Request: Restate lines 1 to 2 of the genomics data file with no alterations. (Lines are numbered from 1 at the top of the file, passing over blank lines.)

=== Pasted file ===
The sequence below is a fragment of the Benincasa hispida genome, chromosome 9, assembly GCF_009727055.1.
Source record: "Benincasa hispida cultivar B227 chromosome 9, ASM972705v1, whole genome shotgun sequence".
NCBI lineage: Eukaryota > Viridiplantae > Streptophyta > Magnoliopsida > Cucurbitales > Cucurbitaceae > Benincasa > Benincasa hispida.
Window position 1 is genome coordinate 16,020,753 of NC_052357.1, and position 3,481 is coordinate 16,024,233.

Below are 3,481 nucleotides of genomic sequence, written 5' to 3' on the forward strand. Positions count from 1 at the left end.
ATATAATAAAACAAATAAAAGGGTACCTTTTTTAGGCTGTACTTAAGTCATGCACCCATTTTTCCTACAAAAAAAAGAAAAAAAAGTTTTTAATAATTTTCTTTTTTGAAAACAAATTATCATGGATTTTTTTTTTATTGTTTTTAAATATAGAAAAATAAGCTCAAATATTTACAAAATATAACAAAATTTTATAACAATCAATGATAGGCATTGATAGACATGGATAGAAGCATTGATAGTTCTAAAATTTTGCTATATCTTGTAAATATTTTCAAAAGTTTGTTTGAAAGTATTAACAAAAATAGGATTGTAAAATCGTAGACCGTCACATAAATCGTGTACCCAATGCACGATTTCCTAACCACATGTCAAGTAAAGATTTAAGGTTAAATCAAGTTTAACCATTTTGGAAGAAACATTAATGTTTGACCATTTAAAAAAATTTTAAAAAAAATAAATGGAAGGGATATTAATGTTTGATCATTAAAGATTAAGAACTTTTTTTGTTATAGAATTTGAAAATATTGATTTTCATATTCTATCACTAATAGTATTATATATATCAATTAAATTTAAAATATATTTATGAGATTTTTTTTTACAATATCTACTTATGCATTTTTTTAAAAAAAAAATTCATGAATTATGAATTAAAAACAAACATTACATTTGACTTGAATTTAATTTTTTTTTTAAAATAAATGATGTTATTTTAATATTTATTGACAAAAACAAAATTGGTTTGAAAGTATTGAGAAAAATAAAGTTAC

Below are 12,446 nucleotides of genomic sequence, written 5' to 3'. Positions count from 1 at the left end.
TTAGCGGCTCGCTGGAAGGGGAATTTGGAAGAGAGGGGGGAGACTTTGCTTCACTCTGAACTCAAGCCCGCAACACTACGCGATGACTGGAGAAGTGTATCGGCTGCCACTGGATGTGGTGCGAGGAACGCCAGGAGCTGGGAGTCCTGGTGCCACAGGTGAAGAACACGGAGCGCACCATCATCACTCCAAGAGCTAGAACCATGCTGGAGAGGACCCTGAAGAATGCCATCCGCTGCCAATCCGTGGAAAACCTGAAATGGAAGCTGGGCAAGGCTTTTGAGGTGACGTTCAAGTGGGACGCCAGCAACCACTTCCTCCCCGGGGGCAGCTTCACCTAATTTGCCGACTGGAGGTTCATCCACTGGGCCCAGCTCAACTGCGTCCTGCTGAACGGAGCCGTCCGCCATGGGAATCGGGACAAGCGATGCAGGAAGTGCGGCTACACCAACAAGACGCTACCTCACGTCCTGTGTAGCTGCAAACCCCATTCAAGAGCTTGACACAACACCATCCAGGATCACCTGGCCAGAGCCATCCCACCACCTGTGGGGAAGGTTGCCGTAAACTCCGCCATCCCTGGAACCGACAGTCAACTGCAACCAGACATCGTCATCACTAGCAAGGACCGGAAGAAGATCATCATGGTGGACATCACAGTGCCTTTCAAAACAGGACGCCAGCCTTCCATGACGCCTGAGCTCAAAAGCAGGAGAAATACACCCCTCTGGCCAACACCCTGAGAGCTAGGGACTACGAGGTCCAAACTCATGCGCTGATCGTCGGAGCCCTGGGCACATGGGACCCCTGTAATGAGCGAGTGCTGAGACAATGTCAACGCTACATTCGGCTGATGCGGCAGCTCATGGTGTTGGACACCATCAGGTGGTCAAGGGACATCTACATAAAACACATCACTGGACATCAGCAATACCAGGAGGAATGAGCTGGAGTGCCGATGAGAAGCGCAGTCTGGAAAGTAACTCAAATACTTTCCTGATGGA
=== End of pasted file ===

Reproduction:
The sequence below is a fragment of the Benincasa hispida genome, chromosome 9, assembly GCF_009727055.1.
Source record: "Benincasa hispida cultivar B227 chromosome 9, ASM972705v1, whole genome shotgun sequence".